The warmth of the trombone as a brass instrument is astounding. Masters of the instrument such as Roswell Rudd
, Slide Hampton
, Steve Turre
, Ray Anderson
and Papo Vazquez
give this wondrous instrument a near-human voice using smears and growls, groans and sighs. Canada is suddenly becoming a breeding ground for fine young instrumentalists who are adding to the instrument's language and literature: Torontonian Christian Overton, who leads the Composers' Collective Big Band; Montreal's Jean Nicholas Trottier, who fronts an amazing, edgy quartet; and now this virtuoso from Victoria, B.C., Nick La Riviere.
On his debut record, Too Much to Do
, La Riviere negotiates his own challenging music with passion and noble grace. He also does a fine restaging of a Chick Corea
/Neville Potter original, "Sea Journey," on which he takes a leaf from Steve Turre's book to play the stirring melody on conch shells. This is a wonderful surprise and a well-contoured melodic excursion. Clifford Brown
"Joy Spring" is played a tad slower than its original boppish pace, but is emphatically joyful nevertheless. And the Antonio Carlos Jobim
/Vinicius De Moraes
classic "Agua de Beber" appears simply made for La Riviere's gently curving bossa nova
La Riviere makes the record memorable by arranging all the music to feature strings: two violins and a cello. Jodi Proznick plays acoustic bass with characteristic splendor. She is never heard con arco
(bowing), which appears to be a missed opportunity. Proznick is a fine bassist who, together with Canada's Brandi Disterheft
and the American Esperanza Spaulding, forms a triumvirate of authoritative new voices on the bass violin, an instrument of immense possibility. The arrangements turn the harmonic excursions of each of the songs into a richly colored palette of passion.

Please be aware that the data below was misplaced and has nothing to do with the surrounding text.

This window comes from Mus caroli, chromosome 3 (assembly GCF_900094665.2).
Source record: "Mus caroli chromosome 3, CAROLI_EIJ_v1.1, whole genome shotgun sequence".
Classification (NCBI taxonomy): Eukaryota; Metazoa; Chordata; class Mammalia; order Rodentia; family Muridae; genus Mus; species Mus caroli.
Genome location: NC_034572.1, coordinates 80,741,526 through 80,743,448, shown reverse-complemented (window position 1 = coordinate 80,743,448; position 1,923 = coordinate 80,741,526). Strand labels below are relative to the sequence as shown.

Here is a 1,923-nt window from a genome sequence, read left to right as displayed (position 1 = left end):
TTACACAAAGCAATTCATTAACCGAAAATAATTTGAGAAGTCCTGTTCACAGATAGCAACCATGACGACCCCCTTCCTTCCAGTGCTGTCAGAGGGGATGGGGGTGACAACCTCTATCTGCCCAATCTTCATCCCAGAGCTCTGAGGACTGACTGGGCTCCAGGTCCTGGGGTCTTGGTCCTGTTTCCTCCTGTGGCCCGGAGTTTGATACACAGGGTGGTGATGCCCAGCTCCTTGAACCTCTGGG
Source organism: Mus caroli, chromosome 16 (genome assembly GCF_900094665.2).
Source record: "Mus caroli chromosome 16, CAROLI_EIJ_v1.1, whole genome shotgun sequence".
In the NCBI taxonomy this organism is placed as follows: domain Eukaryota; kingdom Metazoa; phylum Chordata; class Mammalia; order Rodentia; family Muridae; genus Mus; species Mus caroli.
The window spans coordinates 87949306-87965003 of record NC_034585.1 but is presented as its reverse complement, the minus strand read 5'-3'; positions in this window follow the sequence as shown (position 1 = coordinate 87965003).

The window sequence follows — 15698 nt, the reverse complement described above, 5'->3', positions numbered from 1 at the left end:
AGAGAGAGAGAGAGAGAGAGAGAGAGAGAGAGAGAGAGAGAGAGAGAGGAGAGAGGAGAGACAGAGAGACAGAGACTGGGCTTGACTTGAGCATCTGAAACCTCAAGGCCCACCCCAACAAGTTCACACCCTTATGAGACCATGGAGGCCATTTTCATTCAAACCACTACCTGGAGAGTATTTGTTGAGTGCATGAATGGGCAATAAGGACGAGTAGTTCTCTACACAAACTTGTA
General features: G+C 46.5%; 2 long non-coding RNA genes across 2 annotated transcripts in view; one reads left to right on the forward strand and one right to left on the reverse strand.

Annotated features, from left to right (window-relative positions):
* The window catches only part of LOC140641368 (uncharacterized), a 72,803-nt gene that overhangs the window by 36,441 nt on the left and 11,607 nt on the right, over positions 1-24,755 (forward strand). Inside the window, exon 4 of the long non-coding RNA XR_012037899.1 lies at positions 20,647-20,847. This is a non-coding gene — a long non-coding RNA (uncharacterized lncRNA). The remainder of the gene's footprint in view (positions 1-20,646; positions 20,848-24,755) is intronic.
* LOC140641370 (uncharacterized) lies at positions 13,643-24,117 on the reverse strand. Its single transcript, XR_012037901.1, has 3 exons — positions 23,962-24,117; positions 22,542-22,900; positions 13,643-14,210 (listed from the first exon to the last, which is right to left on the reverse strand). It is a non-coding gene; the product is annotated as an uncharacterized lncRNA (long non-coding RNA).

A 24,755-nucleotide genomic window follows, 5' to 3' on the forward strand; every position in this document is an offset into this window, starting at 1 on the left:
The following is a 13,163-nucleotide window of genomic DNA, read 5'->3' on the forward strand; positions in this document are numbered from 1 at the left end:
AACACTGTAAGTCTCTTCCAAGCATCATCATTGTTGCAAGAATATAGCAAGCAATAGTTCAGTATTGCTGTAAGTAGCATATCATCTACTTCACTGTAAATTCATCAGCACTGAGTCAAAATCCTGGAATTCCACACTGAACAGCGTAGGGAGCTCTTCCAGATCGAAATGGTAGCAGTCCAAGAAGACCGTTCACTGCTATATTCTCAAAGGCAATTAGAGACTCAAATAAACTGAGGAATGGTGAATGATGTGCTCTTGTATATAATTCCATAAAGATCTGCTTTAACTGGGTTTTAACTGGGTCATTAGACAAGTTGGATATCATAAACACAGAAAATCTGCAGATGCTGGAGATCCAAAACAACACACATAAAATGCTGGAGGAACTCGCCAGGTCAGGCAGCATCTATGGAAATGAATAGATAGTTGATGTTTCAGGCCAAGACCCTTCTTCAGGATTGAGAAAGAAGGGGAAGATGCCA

"Inspiration" locks in on a deeply moving groove and grinds on spectacularly. Proznick is particularly strong here as La Riviere and the strings play across each other with contrapuntal grace and fire. "The Streets" is a beautifully crafted piece that undulates with surprise. It comes in the wake of "Sea Journey," which is awash with its own rhythmic waves of sound. "It Never Entered My Mind," not surprisingly a trombonist's dream song, is never stolid but a rather elegiac rendition of the standard. And happily, "This is It" and "Too Much to Do" feature a humorous side to La Riviere that is worth noting, as is his eminent lyricism, something that has endeared him to musicians wherever music is sounded in the jazz idiom. Too Much to Do
sets the bar rather high for Nick La Riviere. Nevertheless, judging by Too Much to Do
, it is a done deal that he will leap even higher.
Inspiration; Weaver of Dreams; Agua de Beber; Joy Spring; Sea Journey; The Streets; It Never Entered My Mind; This is It; Too Much to Do.
Nick La Riviere: trombone, conch shells (5); Cam Wilson: violin; Julian Vitek: violin; Peggy Lee: cello; Ross Taggart: piano; Jodi Proznick: bass; Jesse Cahill: drums.